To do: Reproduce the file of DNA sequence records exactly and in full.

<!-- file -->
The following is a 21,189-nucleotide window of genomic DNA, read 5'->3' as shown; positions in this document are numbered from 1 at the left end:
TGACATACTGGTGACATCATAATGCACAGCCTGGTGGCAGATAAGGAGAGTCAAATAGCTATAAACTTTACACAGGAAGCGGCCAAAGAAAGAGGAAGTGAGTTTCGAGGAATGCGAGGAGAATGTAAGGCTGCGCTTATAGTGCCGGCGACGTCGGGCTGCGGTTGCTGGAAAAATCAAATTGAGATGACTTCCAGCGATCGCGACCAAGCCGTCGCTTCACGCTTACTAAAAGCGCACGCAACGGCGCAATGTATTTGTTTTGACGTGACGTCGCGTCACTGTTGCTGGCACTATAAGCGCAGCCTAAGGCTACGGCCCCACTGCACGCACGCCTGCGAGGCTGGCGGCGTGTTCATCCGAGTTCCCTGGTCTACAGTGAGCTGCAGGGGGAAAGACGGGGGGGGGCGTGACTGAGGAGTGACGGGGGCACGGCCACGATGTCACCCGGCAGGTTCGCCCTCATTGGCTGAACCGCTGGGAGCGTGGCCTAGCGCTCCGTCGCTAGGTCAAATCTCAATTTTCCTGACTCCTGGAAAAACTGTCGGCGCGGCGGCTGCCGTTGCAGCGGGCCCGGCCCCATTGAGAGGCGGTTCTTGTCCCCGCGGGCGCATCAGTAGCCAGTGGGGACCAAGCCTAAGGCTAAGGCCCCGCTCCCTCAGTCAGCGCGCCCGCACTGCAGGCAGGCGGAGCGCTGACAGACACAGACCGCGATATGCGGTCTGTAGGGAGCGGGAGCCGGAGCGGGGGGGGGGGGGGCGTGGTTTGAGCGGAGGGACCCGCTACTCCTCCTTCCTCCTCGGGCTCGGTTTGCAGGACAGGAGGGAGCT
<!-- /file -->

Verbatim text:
The following is a 21,189-nucleotide window of genomic DNA, read 5'->3' as shown; positions in this document are numbered from 1 at the left end:
TGACATACTGGTGACATCATAATGCACAGCCTGGTGGCAGATAAGGAGAGTCAAATAGCTATAAACTTTACACAGGAAGCGGCCAAAGAAAGAGGAAGTGAGTTTCGAGGAATGCGAGGAGAATGTAAGGCTGCGCTTATAGTGCCGGCGACGTCGGGCTGCGGTTGCTGGAAAAATCAAATTGAGATGACTTCCAGCGATCGCGACCAAGCCGTCGCTTCACGCTTACTAAAAGCGCACGCAACGGCGCAATGTATTTGTTTTGACGTGACGTCGCGTCACTGTTGCTGGCACTATAAGCGCAGCCTAAGGCTACGGCCCCACTGCACGCACGCCTGCGAGGCTGGCGGCGTGTTCATCCGAGTTCCCTGGTCTACAGTGAGCTGCAGGGGGAAAGACGGGGGGGGGCGTGACTGAGGAGTGACGGGGGCACGGCCACGATGTCACCCGGCAGGTTCGCCCTCATTGGCTGAACCGCTGGGAGCGTGGCCTAGCGCTCCGTCGCTAGGTCAAATCTCAATTTTCCTGACTCCTGGAAAAACTGTCGGCGCGGCGGCTGCCGTTGCAGCGGGCCCGGCCCCATTGAGAGGCGGTTCTTGTCCCCGCGGGCGCATCAGTAGCCAGTGGGGACCAAGCCTAAGGCTAAGGCCCCGCTCCCTCAGTCAGCGCGCCCGCACTGCAGGCAGGCGGAGCGCTGACAGACACAGACCGCGATATGCGGTCTGTAGGGAGCGGGAGCCGGAGCGGGGGGGGGGGGGGCGTGGTTTGAGCGGAGGGACCCGCTACTCCTCCTTCCTCCTCGGGCTCGGTTTGCAGGACAGGAGGGAGCT